"The Office of the Warminsko-Mazurskie Province Governor told PAP on Thursday that 'such a find happens once in a decade.'

"Speaking about his find, Miedwiedew said: 'It's a phenomenal set in the form of a sword, scabbard, belt and two knives.'"

Read more about this amazing discovery at the First News:
https://www.thefirstnews.com/article/history-buff-makes-once-in-a-decade-find-with-battle-of-grunwald-sword-discovery-21441

A history buff and treasure hunter has made a “once in a decade” find after he unearthed a sword, its scabbard and a knight's belt with two knives attached to it, which probably date back to the historic 1410 Battle of Grunwald.

April 26/27, 1943: Witold Pilecki, Edward Ciesielski and Jan Redzej successfully escape from the Auschwitz Concentration...
04/27/2021

April 26/27, 1943: Witold Pilecki, Edward Ciesielski and Jan Redzej successfully escape from the Auschwitz Concentration Camp. Here is an excerpt from Pilecki's comprehensive report on the camp:

"On the morning of the 13th of April I went to the cellar in Block 17, where Captain 159 [Stanisław Machowski] (from HQ in Warsaw) was working in a separate little room. I knew him by sight; he had been pointed out to me several times by Second Lieutenant Stasiek 156 [Stanisław Wierzbicki] (who had been shot) and Major 85 [Zygmunt Bohdanowski], but I had not yet spoken to him, for he had been put in the care of our member 138 [name unknown], and we spoke for the first time.

"I told him: 'I have been inside for two years and seven months. I have had a job to do here. Lately I have had no instructions. Now the Germans have shipped out our best people with whom I’ve been working. I would have to start from scratch. I can see no further point in staying here. Therefore, I’m going to leave.'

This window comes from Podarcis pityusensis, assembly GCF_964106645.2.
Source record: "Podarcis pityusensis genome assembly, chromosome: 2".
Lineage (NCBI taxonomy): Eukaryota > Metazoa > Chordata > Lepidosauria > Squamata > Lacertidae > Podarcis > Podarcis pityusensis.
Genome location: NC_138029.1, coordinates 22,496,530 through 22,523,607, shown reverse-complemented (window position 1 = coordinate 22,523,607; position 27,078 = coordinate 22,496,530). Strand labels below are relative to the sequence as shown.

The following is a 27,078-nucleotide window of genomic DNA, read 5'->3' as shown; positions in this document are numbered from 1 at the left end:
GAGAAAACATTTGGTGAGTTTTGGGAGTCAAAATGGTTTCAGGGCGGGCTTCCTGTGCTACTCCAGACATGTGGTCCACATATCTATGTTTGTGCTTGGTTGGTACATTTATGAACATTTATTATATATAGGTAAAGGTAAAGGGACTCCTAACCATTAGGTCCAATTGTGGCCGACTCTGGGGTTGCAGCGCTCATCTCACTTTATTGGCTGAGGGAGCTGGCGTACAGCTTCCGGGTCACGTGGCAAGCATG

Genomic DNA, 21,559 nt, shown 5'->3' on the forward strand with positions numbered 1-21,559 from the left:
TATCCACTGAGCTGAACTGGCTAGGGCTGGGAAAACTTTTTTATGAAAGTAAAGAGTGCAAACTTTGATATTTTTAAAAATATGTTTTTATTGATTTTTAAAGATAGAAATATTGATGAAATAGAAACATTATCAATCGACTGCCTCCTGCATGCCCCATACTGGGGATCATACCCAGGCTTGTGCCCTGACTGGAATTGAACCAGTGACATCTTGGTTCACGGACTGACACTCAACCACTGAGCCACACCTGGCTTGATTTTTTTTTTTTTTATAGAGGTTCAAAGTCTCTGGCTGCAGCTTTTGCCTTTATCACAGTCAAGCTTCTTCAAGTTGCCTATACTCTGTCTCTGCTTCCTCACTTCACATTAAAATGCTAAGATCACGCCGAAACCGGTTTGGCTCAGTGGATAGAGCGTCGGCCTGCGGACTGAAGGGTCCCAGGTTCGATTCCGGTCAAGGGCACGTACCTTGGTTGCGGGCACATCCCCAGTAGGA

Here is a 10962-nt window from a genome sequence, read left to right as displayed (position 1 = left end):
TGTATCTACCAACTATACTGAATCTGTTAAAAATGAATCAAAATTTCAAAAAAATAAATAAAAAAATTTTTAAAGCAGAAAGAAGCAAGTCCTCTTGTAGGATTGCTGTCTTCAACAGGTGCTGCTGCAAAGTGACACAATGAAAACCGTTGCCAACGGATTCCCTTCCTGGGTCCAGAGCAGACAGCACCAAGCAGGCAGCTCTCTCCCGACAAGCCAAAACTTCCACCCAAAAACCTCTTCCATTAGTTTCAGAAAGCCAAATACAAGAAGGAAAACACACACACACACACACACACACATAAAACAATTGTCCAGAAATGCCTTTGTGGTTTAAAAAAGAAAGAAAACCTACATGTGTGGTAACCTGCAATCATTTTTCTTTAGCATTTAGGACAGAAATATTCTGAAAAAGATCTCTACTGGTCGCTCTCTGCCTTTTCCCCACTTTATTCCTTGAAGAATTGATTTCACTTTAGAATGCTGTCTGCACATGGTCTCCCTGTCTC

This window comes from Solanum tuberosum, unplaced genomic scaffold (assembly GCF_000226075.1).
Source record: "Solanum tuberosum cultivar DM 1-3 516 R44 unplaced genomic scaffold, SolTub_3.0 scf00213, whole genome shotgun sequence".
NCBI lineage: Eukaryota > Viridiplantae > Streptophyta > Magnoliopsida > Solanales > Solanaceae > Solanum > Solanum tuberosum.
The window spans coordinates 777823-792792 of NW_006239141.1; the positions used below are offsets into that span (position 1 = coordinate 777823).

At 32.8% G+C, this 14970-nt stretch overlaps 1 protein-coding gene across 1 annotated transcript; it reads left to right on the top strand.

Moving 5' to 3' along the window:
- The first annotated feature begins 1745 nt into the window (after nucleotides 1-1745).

"Captain 159 [Stanisław Machowski] looked at me in some surprise and said: 'Yes. I can see that, but can one pick and choose when one wants to come to Auschwitz and when one wants to leave?' I replied: 'One can.'

"From that moment on all my energies were directed at finding the best way to escape."

Check out Captain Pilecki's full report on his time in Auschwitz, published as our book "The Auschwitz Volunteer: Beyond Bravery" here:
https://www.amazon.com/Auschwitz-Volunteer-Beyond-Bravery/dp/1607720108/

April 26/27, 1943: Witold Pilecki, Edward Ciesielski and Jan Redzej successfully escape from the Auschwitz Concentration Camp. Here is an excerpt from Pilecki's comprehensive report on the camp:

"On the morning of the 13th of April I went to the cellar in Block 17, where Captain 159 [Stanisław Machowski] (from HQ in Warsaw) was working in a separate little room. I knew him by sight; he had been pointed out to me several times by Second Lieutenant Stasiek 156 [Stanisław Wierzbicki] (who had been shot) and Major 85 [Zygmunt Bohdanowski], but I had not yet spoken to him, for he had been put in the care of our member 138 [name unknown], and we spoke for the first time.

"I told him: 'I have been inside for two years and seven months. I have had a job to do here. Lately I have had no instructions. Now the Germans have shipped out our best people with whom I’ve been working. I would have to start from scratch. I can see no further point in staying here. Therefore, I’m going to leave.'

"Captain 159 [Stanisław Machowski] looked at me in some surprise and said: 'Yes. I can see that, but can one pick and choose when one wants to come to Auschwitz and when one wants to leave?' I replied: 'One can.'

"From that moment on all my energies were directed at finding the best way to escape."

Check out Captain Pilecki's full report on his time in Auschwitz, published as our book "The Auschwitz Volunteer: Beyond Bravery" here:
https://www.amazon.com/Auschwitz-Volunteer-Beyond-Bravery/dp/1607720108/